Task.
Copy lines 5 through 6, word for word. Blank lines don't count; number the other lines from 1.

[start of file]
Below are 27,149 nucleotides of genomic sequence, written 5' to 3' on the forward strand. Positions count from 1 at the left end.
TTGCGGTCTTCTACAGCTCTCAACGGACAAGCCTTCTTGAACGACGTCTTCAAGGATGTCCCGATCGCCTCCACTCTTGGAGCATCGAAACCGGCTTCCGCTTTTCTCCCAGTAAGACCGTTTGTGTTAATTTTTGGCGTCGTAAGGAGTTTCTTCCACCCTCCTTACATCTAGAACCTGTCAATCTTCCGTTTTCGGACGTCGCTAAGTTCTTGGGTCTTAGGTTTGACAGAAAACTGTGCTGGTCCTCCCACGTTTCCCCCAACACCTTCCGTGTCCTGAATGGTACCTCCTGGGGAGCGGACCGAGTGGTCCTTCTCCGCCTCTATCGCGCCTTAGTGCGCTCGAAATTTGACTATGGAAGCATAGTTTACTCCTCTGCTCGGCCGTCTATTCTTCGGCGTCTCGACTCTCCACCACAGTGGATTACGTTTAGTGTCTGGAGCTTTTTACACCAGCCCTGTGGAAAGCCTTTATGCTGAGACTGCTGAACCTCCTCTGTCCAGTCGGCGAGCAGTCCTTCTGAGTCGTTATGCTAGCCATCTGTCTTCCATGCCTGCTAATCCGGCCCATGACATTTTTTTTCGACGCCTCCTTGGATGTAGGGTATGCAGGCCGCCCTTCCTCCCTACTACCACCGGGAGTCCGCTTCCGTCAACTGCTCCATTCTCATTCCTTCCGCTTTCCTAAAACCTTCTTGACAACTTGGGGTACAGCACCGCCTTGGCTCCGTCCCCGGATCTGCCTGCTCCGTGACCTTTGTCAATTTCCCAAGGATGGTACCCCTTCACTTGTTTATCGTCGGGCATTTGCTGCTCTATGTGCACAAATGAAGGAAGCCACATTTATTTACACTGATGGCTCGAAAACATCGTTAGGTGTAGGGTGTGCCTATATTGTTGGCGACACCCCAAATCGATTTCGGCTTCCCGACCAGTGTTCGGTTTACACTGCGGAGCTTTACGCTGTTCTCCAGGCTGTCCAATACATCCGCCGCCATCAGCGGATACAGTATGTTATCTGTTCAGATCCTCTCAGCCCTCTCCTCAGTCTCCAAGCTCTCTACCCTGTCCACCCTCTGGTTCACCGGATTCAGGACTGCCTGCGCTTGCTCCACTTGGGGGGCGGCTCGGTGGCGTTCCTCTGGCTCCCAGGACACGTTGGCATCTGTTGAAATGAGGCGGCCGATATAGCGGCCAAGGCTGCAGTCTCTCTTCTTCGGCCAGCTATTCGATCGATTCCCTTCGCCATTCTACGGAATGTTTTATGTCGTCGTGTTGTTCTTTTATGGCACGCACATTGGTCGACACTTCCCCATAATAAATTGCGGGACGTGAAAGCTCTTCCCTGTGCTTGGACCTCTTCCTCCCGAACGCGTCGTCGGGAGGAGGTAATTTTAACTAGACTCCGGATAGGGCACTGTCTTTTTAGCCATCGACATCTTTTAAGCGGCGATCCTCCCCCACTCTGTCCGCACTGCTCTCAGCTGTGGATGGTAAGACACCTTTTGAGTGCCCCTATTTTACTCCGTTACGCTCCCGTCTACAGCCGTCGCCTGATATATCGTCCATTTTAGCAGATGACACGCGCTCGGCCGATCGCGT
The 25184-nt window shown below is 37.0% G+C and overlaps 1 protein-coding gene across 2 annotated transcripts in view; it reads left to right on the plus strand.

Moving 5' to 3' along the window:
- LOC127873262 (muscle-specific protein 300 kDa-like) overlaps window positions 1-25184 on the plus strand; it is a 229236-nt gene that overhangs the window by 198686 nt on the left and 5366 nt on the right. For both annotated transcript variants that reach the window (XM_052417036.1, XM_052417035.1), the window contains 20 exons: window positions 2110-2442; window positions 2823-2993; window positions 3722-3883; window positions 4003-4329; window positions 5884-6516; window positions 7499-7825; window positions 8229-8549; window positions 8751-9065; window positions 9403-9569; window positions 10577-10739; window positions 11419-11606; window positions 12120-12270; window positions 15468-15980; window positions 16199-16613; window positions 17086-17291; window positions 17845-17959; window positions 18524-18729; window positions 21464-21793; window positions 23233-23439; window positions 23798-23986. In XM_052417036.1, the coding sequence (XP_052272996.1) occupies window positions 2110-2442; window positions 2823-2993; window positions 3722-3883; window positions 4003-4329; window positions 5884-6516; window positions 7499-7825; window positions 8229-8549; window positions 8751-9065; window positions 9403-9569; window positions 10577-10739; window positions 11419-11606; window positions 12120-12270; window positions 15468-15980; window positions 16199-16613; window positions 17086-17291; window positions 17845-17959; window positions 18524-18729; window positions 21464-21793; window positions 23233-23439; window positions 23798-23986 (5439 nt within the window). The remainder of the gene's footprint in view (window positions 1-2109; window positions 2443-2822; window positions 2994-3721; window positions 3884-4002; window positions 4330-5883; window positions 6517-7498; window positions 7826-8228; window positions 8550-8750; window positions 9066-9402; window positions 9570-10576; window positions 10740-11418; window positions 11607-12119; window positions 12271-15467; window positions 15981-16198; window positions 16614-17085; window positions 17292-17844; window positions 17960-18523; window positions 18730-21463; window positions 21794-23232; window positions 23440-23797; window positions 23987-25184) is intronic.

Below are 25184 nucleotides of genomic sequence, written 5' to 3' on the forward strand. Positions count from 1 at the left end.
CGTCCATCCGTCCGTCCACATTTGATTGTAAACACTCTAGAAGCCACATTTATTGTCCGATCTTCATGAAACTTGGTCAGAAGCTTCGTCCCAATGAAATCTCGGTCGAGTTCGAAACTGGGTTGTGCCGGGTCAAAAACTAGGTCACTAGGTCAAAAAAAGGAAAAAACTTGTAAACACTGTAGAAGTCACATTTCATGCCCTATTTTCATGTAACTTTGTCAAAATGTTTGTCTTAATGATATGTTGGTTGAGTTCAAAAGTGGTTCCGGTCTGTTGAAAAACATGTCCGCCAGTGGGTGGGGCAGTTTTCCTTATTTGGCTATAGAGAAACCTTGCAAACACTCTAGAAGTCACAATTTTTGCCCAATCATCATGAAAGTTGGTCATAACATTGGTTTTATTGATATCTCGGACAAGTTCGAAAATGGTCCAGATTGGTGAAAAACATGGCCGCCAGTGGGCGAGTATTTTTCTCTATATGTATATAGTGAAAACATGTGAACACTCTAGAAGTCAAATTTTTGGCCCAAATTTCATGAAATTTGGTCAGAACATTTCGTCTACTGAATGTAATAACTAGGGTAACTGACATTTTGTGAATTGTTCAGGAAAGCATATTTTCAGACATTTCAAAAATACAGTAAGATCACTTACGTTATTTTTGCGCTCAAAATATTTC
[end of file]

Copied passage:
- LOC127873262 (muscle-specific protein 300 kDa-like) overlaps window positions 1-25184 on the plus strand; it is a 229236-nt gene that overhangs the window by 198686 nt on the left and 5366 nt on the right. For both annotated transcript variants that reach the window (XM_052417036.1, XM_052417035.1), the window contains 20 exons: window positions 2110-2442; window positions 2823-2993; window positions 3722-3883; window positions 4003-4329; window positions 5884-6516; window positions 7499-7825; window positions 8229-8549; window positions 8751-9065; window positions 9403-9569; window positions 10577-10739; window positions 11419-11606; window positions 12120-12270; window positions 15468-15980; window positions 16199-16613; window positions 17086-17291; window positions 17845-17959; window positions 18524-18729; window positions 21464-21793; window positions 23233-23439; window positions 23798-23986. In XM_052417036.1, the coding sequence (XP_052272996.1) occupies window positions 2110-2442; window positions 2823-2993; window positions 3722-3883; window positions 4003-4329; window positions 5884-6516; window positions 7499-7825; window positions 8229-8549; window positions 8751-9065; window positions 9403-9569; window positions 10577-10739; window positions 11419-11606; window positions 12120-12270; window positions 15468-15980; window positions 16199-16613; window positions 17086-17291; window positions 17845-17959; window positions 18524-18729; window positions 21464-21793; window positions 23233-23439; window positions 23798-23986 (5439 nt within the window). The remainder of the gene's footprint in view (window positions 1-2109; window positions 2443-2822; window positions 2994-3721; window positions 3884-4002; window positions 4330-5883; window positions 6517-7498; window positions 7826-8228; window positions 8550-8750; window positions 9066-9402; window positions 9570-10576; window positions 10740-11418; window positions 11607-12119; window positions 12271-15467; window positions 15981-16198; window positions 16614-17085; window positions 17292-17844; window positions 17960-18523; window positions 18730-21463; window positions 21794-23232; window positions 23440-23797; window positions 23987-25184) is intronic.

Below are 25184 nucleotides of genomic sequence, written 5' to 3' on the forward strand. Positions count from 1 at the left end.